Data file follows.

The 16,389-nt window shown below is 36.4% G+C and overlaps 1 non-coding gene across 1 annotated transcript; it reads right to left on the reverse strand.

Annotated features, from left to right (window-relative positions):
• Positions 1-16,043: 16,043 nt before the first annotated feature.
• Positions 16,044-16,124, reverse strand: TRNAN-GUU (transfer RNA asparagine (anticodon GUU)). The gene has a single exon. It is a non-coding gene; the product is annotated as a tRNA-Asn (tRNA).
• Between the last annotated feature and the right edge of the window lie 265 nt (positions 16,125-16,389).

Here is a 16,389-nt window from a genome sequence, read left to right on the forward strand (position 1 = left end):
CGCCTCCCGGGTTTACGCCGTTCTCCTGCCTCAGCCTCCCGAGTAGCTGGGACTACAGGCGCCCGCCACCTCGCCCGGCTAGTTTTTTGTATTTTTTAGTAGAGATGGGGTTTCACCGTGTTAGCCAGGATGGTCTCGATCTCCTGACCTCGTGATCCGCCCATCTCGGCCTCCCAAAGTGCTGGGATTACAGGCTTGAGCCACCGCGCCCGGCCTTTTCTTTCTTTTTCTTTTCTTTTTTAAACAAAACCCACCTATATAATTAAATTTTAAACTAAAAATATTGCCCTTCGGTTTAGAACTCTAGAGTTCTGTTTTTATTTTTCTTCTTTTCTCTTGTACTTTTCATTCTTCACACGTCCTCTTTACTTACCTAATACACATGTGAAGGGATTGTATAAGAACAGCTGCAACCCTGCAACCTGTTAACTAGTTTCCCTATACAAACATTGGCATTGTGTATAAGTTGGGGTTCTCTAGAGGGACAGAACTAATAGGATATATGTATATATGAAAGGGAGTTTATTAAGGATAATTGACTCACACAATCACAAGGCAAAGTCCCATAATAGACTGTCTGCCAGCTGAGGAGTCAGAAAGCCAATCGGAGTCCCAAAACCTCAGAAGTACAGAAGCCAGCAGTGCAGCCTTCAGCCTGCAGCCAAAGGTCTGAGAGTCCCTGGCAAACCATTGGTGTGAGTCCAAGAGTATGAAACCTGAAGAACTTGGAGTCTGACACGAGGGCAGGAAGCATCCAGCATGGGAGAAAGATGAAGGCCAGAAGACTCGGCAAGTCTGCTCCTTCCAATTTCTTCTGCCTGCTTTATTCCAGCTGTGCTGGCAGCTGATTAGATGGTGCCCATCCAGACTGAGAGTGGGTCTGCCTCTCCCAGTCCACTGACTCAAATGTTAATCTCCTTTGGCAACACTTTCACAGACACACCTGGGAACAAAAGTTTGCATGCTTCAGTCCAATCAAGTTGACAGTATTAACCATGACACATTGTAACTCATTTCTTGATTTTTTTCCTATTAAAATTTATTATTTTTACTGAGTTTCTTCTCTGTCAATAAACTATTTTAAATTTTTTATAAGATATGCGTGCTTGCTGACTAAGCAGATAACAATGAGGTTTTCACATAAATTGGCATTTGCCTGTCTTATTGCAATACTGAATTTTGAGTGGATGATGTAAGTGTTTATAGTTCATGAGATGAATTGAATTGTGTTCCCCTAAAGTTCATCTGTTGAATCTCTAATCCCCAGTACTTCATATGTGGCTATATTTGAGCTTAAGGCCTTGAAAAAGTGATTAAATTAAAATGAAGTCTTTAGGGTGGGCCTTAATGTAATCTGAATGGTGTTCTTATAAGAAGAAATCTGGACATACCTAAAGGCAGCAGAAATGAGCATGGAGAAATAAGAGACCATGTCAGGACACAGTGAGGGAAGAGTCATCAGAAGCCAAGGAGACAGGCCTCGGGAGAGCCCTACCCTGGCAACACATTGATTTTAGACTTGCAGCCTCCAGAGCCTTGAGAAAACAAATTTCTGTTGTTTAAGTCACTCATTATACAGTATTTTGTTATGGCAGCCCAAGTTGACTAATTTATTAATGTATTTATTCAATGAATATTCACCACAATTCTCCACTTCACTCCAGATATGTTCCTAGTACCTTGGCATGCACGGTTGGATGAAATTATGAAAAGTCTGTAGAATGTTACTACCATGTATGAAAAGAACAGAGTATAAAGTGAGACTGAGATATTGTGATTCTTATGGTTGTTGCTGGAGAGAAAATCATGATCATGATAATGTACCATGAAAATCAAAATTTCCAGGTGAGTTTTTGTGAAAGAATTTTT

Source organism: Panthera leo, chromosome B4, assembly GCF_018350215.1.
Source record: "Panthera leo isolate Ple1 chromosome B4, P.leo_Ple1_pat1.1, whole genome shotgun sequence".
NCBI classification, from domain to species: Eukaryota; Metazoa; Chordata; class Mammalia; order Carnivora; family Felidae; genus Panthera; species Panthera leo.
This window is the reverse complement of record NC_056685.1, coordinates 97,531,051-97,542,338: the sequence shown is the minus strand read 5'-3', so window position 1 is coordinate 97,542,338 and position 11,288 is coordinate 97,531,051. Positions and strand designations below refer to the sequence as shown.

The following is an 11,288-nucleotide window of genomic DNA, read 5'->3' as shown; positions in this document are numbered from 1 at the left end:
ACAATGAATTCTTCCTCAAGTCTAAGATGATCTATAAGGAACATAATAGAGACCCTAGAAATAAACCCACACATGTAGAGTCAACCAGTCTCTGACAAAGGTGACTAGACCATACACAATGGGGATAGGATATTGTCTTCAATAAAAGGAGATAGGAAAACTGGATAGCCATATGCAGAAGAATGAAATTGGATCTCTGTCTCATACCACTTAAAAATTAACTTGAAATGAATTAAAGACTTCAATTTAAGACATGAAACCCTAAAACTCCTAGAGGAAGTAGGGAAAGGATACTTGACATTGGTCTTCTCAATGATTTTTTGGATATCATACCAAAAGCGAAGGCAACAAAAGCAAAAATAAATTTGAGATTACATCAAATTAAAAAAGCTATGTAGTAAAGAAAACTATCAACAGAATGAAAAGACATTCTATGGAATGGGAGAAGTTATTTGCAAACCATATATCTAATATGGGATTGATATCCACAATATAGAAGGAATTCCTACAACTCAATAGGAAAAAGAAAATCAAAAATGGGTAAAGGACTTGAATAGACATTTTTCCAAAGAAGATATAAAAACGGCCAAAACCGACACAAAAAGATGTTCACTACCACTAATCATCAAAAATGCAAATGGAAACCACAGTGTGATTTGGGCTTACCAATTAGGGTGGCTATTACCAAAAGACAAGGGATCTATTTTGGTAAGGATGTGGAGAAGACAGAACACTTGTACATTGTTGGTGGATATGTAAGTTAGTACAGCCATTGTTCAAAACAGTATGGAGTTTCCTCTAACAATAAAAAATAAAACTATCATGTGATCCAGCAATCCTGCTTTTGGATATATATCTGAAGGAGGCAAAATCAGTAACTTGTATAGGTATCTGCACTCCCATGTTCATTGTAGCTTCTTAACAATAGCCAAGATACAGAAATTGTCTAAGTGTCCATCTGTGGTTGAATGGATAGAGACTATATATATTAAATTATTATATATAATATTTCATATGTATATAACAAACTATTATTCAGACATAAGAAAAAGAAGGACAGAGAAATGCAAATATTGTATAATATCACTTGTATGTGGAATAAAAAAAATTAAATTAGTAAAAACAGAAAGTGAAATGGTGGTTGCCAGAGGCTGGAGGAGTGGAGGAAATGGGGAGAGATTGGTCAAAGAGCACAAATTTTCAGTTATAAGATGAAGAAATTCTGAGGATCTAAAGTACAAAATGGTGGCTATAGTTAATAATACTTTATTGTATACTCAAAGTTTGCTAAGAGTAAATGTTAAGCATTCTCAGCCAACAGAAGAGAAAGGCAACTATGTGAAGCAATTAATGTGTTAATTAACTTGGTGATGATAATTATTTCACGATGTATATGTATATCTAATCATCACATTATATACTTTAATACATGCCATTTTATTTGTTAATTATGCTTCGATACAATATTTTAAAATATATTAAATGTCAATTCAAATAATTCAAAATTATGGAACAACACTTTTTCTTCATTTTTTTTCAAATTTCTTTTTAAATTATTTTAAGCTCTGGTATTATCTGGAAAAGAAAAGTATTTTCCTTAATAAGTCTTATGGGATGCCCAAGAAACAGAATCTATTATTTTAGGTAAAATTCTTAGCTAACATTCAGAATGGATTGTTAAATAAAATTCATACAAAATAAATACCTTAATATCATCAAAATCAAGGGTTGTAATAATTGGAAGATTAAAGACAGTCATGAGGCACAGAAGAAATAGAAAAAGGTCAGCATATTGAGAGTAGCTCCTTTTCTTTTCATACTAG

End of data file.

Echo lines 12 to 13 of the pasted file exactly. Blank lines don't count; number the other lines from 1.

The following is an 11,288-nucleotide window of genomic DNA, read 5'->3' as shown; positions in this document are numbered from 1 at the left end:
ACAATGAATTCTTCCTCAAGTCTAAGATGATCTATAAGGAACATAATAGAGACCCTAGAAATAAACCCACACATGTAGAGTCAACCAGTCTCTGACAAAGGTGACTAGACCATACACAATGGGGATAGGATATTGTCTTCAATAAAAGGAGATAGGAAAACTGGATAGCCATATGCAGAAGAATGAAATTGGATCTCTGTCTCATACCACTTAAAAATTAACTTGAAATGAATTAAAGACTTCAATTTAAGACATGAAACCCTAAAACTCCTAGAGGAAGTAGGGAAAGGATACTTGACATTGGTCTTCTCAATGATTTTTTGGATATCATACCAAAAGCGAAGGCAACAAAAGCAAAAATAAATTTGAGATTACATCAAATTAAAAAAGCTATGTAGTAAAGAAAACTATCAACAGAATGAAAAGACATTCTATGGAATGGGAGAAGTTATTTGCAAACCATATATCTAATATGGGATTGATATCCACAATATAGAAGGAATTCCTACAACTCAATAGGAAAAAGAAAATCAAAAATGGGTAAAGGACTTGAATAGACATTTTTCCAAAGAAGATATAAAAACGGCCAAAACCGACACAAAAAGATGTTCACTACCACTAATCATCAAAAATGCAAATGGAAACCACAGTGTGATTTGGGCTTACCAATTAGGGTGGCTATTACCAAAAGACAAGGGATCTATTTTGGTAAGGATGTGGAGAAGACAGAACACTTGTACATTGTTGGTGGATATGTAAGTTAGTACAGCCATTGTTCAAAACAGTATGGAGTTTCCTCTAACAATAAAAAATAAAACTATCATGTGATCCAGCAATCCTGCTTTTGGATATATATCTGAAGGAGGCAAAATCAGTAACTTGTATAGGTATCTGCACTCCCATGTTCATTGTAGCTTCTTAACAATAGCCAAGATACAGAAATTGTCTAAGTGTCCATCTGTGGTTGAATGGATAGAGACTATATATATTAAATTATTATATATAATATTTCATATGTATATAACAAACTATTATTCAGACATAAGAAAAAGAAGGACAGAGAAATGCAAATATTGTATAATATCACTTGTATGTGGAATAAAAAAAATTAAATTAGTAAAAACAGAAAGTGAAATGGTGGTTGCCAGAGGCTGGAGGAGTGGAGGAAATGGGGAGAGATTGGTCAAAGAGCACAAATTTTCAGTTATAAGATGAAGAAATTCTGAGGATCTAAAGTACAAAATGGTGGCTATAGTTAATAATACTTTATTGTATACTCAAAGTTTGCTAAGAGTAAATGTTAAGCATTCTCAGCCAACAGAAGAGAAAGGCAACTATGTGAAGCAATTAATGTGTTAATTAACTTGGTGATGATAATTATTTCACGATGTATATGTATATCTAATCATCACATTATATACTTTAATACATGCCATTTTATTTGTTAATTATGCTTCGATACAATATTTTAAAATATATTAAATGTCAATTCAAATAATTCAAAATTATGGAACAACACTTTTTCTTCATTTTTTTTCAAATTTCTTTTTAAATTATTTTAAGCTCTGGTATTATCTGGAAAAGAAAAGTATTTTCCTTAATAAGTCTTATGGGATGCCCAAGAAACAGAATCTATTATTTTAGGTAAAATTCTTAGCTAACATTCAGAATGGATTGTTAAATAAAATTCATACAAAATAAATACCTTAATATCATCAAAATCAAGGGTTGTAATAATTGGAAGATTAAAGACAGTCATGAGGCACAGAAGAAATAGAAAAAGGTCAGCATATTGAGAGTAGCTCCTTTTCTTTTCATACTAG